Nadler Calls for De-Militarizing the Police Post-Ferguson

Congressman Jerry Nadler (Getty)

Congressman Jerrold Nadler (Photo: Getty Images)

Congressman Jerrold Nadler called for the de-militarization of local police forces in the aftermath of the clashes between civilians and law enforcement in Ferguson, Missouri.

The Manhattan and Brooklyn representative told listeners of the Brian Lehrer radio program on WNYC that the federal government needed to repeal its policy of selling off surplus military equipment to local police departments–a policy instituted in the aftermath of 9/11 to help combat terrorism. Mr. Nadler argued it was an outdated and ill-considered idea that led to an arms race among America’s small town forces–which came to a head when St. Louis County police rolled out military uniforms, weaponry and vehicles in dealing with demonstrations last week.

“Why terrorists would want to attack some hamlet of 500 people, lord only knows. But every police department decided that there might be terrorism, so we’ve got to get a Humvee or an MRAP or some heavy equipment and it became a status symbol among police departments,” Mr. Nadler said. “That’s a ridiculous policy that should have stopped long ago.”

Mr. Nadler said that the St. Louis County police department’s initial response to protests over the death of black teenager Michael Brown–which included some theft and property damage–was an enormous overreaction that made the 20,000 residents of the town feel as if they were in the grip of an occupying army.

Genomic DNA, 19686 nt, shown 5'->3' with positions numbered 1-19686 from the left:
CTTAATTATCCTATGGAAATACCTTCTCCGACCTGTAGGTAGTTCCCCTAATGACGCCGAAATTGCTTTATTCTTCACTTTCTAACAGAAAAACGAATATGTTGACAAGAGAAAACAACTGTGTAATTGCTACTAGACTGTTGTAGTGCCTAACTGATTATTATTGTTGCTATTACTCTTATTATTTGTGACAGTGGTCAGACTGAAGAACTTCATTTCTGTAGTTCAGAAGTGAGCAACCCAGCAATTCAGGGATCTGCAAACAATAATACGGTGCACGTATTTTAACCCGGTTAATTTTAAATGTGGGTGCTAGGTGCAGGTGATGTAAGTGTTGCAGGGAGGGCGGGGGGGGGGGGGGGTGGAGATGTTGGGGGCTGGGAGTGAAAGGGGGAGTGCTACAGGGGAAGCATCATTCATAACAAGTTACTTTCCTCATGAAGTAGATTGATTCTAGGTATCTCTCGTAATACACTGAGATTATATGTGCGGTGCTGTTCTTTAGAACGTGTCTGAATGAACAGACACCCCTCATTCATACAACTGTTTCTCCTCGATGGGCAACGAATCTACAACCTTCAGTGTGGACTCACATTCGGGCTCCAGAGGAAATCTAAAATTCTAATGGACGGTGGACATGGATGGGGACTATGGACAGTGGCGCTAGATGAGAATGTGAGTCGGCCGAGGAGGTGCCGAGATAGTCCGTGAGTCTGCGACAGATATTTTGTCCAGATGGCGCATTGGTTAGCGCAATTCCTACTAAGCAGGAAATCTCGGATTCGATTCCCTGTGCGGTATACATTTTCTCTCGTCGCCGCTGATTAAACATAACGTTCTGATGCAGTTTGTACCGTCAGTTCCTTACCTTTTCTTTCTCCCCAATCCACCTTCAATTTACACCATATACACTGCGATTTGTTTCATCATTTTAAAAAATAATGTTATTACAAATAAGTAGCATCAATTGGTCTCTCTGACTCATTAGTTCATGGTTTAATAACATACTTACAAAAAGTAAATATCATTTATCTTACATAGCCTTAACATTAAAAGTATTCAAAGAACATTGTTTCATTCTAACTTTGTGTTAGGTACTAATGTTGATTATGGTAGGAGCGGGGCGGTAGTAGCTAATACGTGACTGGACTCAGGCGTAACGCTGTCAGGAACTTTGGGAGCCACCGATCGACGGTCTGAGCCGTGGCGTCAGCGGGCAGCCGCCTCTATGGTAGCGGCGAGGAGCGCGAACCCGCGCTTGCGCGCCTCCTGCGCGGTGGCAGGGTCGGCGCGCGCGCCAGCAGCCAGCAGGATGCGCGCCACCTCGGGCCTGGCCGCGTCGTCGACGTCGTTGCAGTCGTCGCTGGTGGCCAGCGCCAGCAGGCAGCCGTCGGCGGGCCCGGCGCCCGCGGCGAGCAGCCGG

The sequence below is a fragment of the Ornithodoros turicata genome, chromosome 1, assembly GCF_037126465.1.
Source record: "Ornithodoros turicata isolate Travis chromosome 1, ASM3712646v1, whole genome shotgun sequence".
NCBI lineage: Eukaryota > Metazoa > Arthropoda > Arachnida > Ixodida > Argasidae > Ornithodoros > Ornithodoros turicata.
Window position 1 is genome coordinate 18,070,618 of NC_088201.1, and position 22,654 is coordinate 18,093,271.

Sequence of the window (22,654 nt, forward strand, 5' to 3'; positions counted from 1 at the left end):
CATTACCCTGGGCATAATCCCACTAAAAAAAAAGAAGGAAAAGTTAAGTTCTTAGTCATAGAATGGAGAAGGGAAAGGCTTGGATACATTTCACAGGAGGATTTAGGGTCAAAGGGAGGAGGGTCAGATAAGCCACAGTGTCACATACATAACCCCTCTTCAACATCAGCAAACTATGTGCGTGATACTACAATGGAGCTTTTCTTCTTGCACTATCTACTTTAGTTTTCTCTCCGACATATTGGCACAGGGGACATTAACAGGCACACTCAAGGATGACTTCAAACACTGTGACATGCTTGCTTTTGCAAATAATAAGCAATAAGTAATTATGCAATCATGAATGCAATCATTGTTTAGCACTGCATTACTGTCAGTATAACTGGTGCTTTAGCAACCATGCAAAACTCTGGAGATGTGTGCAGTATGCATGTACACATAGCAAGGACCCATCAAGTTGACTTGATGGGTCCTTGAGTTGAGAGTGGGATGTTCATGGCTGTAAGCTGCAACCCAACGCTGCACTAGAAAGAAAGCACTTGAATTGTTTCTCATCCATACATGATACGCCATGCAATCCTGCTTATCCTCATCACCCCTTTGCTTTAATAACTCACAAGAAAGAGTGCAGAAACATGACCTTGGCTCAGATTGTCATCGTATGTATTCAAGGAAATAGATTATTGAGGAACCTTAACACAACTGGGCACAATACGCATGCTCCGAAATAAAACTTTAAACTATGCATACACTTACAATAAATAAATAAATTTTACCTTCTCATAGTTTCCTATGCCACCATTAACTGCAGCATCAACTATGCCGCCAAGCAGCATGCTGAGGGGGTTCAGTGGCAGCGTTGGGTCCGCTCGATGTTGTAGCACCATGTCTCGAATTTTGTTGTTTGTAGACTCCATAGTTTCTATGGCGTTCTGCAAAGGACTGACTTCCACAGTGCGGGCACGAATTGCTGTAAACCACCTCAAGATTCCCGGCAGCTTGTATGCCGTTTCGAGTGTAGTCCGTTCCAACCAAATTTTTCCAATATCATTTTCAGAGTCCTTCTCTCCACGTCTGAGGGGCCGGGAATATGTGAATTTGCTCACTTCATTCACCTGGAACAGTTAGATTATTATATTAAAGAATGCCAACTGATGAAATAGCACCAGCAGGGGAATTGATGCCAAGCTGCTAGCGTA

“All the attitudes that were shown were just completely wrong,” said Mr. Nadler. “Besides the over-militarization of their response, which is really transmitting the message that the population is the enemy.”

The pol said that the heavy-handed answer to the tumult in the streets exposed both the flaws of the federal policy and deep-seated racial resentments in the area.

“I certainly think that what’s going on in Ferguson should be a loud wake-up call that this policy has to be re-examined and reversed,”  Mr. Nadler said. “You have a town that’s 73 percent black, or something like that and 50 of the 53 police officers are white. You have an alienation of the town’s people from the police department. There have been irresponsible elements, and some looting, and they’re going to have to bring that under control obviously. They’re going to have to change their whole town structure to become more responsible and more respective.”

In contrast to the violent clashes in Ferguson, in New York City demonstrations and vigils have been peaceful in the wake of Eric Garner’s death in police custody. Mayor Bill de Blasio last week credited the NYPD for their history of working with demonstrations.

“For decades and decades we’ve had the tradition in this city of respecting and properly managing peaceful protest,” he said. “I give the NYPD a lot of credit, I give the people of this city a lot of credit.”